Penny for your Thoughtexchange
There once was a large corporation that preached how in tune with its employees it was. It even called it a competitive advantage and that its most important assets were its people, that human capital, not physical assets or financial capital, reigned. It felt real.
And so it was important to understand what its employees thought. Before year end, the corporation had circulated a survey to all of its employees ensuring that everything was confidential and that the input was essential to the success of the company, and more importantly, it provided a means for the employees to be heard. Of course, participation was critical to getting a full view.
But as busy employees went about their work, we didn’t always prioritize the survey until the first email reminder came. And then a nudge from the boss suggesting the participation rate in the group was too low. And then further pokes and prods until everyone got their answers in.
Of course, the survey had some wonderful questions about the workplace environment and our work, the nature of it, how content we felt doing it, and how nice the offices were. There were even questions about our personal development, culture and a few about things that were important to the corporation, that year. But they really never asked us for our opinions, and what we thought needed to change and how things could be better by doing things differently. Those questions were (and still are) very difficult to ask in a survey and the corporation may not want to hear the real answers.
The good news is that the corporation reported the results of the survey 6 months later thanking us for making the company a great place to work and how wonderful it was that we were all happy (and lucky) to be working there.
But did HR really care? Were the results scrubbed before presented to the executive? Was it really confidential? How did they know we hadn’t answered the survey, and therefore how did they not know what we answered? Why wasn’t there a section about what we really thought? The survey really didn’t close the loop for us employees.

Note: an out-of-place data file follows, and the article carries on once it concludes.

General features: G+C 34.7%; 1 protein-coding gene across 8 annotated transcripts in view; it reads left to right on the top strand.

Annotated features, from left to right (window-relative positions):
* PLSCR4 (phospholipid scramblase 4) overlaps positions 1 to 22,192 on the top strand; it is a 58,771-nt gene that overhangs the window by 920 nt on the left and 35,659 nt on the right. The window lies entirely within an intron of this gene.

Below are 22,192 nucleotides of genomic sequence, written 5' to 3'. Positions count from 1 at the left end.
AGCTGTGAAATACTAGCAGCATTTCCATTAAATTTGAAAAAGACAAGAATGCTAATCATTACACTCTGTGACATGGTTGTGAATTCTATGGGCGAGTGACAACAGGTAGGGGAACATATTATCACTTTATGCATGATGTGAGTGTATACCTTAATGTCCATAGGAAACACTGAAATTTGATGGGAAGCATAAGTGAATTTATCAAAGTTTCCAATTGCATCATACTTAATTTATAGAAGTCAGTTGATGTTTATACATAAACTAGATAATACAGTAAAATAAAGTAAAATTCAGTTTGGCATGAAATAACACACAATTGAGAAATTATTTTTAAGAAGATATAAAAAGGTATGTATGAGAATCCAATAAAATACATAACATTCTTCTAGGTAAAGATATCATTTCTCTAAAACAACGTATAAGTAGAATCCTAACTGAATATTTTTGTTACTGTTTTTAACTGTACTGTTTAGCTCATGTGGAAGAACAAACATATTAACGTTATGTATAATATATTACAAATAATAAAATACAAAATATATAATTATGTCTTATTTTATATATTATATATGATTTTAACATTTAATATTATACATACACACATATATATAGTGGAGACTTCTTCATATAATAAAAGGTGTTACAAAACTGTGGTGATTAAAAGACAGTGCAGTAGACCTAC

Ever wonder the same? Sound familiar?
This corporation has a name. It your company’s, the one you are at, and the ones you used to work at. That is the state of the art in employee engagement. There really isn’t a voice of the employee(s), or for that matter, customers, distributors, functional groups with the corporation, subsidiaries, or regional offices.
There is no way to get ideas, and answers to open ended questions from these stakeholders in an easy and confidential manner, at least until Thoughtexchange (“Te”) came along. Thoughtexchange has developed a very powerful platform to elicit thoughts, think crowdsourcing, from whatever stakeholder needs to provide it. It does so in a completely confidential manner. It uses the same stakeholder to randomly rank other (peoples’) answers and uses advanced analytics to breakdown the answers without ever disclosing the source. The beauty is that everyone can see the answers, in rank order. It is not the most frequent answer, it is not the answer of the “loudest” voice. It is the best answer, as ranked by users, that percolate to the top. Sounds easy, doesn’t it? Try building it. It has taken Te may years to perfect it, and it is always easier to understand it when you use it. But it does work. In fact, check out what Allstate and Looker, only two of the company’s many customers, have to say.
Don’t believe us. Believe the many corporate customers across financial services and other verticals that have embraced it in the last 18 months. The use cases are broad and deep, and the number is growing fast. It is incredible what smart managers want to know about their businesses and how good organizations believe that their stakeholders have credible ideas, ones that they hadn’t considered. It is making a difference to businesses around the world. It is worth more than a penny.
The credit goes to the team that has been diligently working away at building this company to the business that it is. Jim Firstbrook had the idea, Dave McLeod ran with it and everyone else has joined to refine it. All of it from distributed workforce “headquartered” in Rossland BC: population 4,000.
We are proud to welcome Te to the Information VP family. We are excited to be working on rolling out thought exchanges to the corporate world and look forward to working with everyone at the company, especially, Dave, Jess, Dess, Jim, Joe, Jayme, Juliette and many more. Just don’t make me ski in beautiful Rossland BC and remember “Break a leg is just an expression!”
-Rob, Alex and the Information VP team.